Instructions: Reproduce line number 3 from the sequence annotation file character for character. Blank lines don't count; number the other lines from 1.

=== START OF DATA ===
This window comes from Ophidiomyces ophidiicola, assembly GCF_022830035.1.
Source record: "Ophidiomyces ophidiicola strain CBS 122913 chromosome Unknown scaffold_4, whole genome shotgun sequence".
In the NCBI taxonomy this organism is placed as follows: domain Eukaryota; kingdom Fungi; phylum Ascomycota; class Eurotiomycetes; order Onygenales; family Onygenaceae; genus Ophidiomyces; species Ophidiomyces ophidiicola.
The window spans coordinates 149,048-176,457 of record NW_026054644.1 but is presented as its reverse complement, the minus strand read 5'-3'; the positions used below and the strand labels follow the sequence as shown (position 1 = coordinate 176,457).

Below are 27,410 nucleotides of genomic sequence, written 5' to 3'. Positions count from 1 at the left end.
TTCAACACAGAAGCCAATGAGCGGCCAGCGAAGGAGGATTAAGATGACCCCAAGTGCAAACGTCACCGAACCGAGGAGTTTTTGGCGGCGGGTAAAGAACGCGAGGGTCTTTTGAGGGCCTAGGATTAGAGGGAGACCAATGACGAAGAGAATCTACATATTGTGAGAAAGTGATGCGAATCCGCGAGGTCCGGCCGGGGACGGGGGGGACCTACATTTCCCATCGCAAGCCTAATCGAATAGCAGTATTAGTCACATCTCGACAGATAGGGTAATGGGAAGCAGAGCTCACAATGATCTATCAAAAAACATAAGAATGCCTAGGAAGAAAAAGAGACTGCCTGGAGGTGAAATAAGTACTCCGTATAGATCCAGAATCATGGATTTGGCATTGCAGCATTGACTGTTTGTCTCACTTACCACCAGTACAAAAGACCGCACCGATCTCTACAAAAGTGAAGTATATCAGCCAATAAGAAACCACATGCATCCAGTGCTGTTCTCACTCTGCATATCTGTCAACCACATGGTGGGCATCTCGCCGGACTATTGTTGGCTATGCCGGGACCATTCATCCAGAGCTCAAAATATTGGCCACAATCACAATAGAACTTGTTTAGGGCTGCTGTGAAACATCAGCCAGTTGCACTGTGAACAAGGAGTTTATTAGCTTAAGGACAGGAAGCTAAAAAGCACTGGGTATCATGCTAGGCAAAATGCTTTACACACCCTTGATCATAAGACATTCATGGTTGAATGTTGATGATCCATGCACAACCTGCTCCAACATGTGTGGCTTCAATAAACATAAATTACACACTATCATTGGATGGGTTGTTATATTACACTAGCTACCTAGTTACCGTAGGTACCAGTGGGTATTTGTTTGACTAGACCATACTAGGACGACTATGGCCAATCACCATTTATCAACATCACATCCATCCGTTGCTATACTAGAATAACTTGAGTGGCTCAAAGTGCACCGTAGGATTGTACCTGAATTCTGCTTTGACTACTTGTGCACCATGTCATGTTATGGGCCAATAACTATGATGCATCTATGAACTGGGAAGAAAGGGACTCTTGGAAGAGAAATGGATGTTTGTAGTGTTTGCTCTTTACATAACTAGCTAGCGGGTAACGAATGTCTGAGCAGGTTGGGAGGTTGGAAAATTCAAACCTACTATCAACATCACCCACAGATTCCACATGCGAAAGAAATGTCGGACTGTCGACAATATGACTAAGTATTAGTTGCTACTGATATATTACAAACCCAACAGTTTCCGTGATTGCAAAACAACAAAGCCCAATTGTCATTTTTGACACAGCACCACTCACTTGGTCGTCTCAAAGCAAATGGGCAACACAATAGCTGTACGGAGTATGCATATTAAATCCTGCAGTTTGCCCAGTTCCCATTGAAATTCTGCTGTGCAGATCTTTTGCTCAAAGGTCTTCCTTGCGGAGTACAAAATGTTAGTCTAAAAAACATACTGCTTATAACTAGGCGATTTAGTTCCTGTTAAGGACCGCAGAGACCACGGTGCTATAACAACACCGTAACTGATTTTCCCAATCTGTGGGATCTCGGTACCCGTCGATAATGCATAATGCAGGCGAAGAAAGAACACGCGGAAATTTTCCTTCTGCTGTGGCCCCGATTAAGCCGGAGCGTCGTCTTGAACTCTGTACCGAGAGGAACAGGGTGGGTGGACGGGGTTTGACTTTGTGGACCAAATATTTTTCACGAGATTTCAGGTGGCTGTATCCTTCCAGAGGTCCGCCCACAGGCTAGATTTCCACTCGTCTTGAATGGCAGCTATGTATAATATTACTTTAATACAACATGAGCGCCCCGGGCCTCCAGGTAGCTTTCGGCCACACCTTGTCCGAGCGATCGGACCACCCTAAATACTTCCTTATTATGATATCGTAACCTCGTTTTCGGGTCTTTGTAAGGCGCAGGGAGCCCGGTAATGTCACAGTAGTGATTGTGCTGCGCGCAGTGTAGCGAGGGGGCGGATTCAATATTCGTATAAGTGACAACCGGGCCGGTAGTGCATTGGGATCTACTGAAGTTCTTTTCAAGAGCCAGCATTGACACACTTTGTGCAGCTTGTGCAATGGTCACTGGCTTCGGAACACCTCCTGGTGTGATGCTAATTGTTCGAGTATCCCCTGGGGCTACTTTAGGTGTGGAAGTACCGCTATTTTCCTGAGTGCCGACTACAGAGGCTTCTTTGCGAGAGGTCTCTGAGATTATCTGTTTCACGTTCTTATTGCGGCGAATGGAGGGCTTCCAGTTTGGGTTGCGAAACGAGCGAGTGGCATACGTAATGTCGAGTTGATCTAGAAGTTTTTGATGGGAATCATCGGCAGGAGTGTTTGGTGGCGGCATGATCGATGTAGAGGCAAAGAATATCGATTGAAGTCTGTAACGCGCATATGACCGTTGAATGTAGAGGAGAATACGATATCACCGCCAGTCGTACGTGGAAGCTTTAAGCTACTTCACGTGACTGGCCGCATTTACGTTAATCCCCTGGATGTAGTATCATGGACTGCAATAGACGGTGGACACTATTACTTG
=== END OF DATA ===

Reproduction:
In the NCBI taxonomy this organism is placed as follows: domain Eukaryota; kingdom Fungi; phylum Ascomycota; class Eurotiomycetes; order Onygenales; family Onygenaceae; genus Ophidiomyces; species Ophidiomyces ophidiicola.